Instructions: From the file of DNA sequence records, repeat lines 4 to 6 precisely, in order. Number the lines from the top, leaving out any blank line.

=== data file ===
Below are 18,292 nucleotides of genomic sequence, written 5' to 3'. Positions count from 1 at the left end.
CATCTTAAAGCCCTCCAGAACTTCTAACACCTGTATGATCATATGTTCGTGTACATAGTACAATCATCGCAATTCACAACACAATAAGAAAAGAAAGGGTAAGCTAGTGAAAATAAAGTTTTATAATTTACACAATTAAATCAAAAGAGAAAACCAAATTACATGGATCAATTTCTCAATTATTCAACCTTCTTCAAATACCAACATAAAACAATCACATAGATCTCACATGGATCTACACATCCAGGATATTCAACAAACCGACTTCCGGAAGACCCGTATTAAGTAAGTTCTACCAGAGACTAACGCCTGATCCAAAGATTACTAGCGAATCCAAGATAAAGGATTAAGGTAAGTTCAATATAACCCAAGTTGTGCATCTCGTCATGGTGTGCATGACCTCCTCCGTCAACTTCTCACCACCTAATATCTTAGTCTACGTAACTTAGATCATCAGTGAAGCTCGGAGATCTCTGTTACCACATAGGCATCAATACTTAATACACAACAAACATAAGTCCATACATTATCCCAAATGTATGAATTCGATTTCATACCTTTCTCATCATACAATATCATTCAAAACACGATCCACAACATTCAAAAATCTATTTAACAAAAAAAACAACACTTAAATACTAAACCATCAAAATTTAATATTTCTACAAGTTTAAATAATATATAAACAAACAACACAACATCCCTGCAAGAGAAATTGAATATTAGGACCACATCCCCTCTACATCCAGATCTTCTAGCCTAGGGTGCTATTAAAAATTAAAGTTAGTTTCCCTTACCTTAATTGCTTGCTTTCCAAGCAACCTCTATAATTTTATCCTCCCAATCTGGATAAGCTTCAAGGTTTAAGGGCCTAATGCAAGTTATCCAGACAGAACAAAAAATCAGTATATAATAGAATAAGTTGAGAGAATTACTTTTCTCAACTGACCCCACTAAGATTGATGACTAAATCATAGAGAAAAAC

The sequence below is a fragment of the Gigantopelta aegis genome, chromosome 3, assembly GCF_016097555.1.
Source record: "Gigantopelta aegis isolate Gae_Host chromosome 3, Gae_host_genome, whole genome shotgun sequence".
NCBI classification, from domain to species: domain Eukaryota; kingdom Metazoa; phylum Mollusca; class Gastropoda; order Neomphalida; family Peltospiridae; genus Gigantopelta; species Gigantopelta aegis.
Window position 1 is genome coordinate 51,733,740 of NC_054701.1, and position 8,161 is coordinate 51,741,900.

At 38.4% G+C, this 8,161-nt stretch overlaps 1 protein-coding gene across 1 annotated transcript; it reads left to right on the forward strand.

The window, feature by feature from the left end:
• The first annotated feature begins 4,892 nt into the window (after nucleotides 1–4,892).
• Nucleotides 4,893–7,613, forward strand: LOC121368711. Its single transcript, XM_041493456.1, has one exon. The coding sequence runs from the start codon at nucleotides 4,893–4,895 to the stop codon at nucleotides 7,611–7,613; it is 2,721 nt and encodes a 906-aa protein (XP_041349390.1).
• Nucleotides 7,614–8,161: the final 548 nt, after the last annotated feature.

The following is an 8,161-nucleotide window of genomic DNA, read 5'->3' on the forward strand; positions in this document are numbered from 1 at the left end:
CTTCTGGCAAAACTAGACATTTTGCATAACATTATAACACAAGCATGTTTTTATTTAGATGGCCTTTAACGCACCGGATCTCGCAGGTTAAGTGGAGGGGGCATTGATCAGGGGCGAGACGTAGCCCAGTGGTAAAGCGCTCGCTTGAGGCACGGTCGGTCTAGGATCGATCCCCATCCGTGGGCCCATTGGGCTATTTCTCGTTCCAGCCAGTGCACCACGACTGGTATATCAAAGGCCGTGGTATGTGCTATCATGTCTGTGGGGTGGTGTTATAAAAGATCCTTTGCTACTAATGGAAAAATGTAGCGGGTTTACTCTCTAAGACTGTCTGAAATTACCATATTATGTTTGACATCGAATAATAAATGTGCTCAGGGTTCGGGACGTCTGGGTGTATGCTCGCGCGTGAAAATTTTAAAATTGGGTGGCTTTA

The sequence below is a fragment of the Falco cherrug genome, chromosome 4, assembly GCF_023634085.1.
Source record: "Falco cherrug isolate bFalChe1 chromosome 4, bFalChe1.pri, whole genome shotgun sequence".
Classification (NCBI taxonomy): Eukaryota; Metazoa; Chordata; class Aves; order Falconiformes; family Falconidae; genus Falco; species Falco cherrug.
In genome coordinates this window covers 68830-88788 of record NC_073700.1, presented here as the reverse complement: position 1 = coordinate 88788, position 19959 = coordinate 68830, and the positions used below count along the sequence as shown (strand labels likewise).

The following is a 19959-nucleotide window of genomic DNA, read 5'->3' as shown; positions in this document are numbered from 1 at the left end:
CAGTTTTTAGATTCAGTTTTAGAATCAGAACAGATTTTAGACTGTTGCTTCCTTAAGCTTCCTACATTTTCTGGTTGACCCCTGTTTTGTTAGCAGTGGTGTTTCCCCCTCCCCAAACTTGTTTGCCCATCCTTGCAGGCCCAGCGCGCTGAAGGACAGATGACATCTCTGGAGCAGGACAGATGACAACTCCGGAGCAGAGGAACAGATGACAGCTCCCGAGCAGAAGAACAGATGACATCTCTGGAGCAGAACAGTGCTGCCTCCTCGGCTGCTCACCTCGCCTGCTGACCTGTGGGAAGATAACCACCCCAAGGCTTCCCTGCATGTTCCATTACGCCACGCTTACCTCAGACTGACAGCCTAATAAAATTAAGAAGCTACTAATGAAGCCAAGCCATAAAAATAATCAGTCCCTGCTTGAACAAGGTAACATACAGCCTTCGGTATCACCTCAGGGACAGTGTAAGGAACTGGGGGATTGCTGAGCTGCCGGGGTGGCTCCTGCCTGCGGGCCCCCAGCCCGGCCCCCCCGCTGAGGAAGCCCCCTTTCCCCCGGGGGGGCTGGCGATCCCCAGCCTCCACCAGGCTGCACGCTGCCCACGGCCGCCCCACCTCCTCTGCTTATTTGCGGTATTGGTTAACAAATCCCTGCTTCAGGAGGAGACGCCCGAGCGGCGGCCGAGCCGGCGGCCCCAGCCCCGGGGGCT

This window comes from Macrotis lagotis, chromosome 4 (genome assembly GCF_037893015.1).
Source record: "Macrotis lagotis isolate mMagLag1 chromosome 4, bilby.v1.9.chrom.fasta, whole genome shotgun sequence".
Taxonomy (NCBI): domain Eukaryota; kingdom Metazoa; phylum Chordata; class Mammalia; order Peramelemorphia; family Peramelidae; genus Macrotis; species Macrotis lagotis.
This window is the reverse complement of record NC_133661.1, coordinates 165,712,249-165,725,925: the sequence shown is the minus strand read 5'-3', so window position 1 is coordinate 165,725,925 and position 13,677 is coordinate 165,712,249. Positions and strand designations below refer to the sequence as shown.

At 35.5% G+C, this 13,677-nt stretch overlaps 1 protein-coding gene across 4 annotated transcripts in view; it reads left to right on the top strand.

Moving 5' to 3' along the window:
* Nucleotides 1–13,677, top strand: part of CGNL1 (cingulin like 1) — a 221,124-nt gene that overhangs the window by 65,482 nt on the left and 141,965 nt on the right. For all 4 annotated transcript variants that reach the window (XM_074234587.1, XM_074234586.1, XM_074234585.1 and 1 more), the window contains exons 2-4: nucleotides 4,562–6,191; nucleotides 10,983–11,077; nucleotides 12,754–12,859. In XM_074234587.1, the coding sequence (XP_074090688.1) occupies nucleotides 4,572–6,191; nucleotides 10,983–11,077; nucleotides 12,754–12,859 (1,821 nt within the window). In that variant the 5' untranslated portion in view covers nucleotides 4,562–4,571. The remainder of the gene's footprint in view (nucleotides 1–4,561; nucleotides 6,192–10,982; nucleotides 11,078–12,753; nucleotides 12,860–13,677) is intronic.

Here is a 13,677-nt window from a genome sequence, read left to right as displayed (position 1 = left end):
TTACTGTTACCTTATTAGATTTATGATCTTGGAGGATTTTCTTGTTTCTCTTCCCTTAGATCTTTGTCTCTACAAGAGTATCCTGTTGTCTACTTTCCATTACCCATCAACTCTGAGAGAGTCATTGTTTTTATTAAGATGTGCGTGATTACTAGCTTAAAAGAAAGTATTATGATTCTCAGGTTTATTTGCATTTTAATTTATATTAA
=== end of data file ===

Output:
Source record: "Gigantopelta aegis isolate Gae_Host chromosome 3, Gae_host_genome, whole genome shotgun sequence".
NCBI classification, from domain to species: domain Eukaryota; kingdom Metazoa; phylum Mollusca; class Gastropoda; order Neomphalida; family Peltospiridae; genus Gigantopelta; species Gigantopelta aegis.
Window position 1 is genome coordinate 51,733,740 of NC_054701.1, and position 8,161 is coordinate 51,741,900.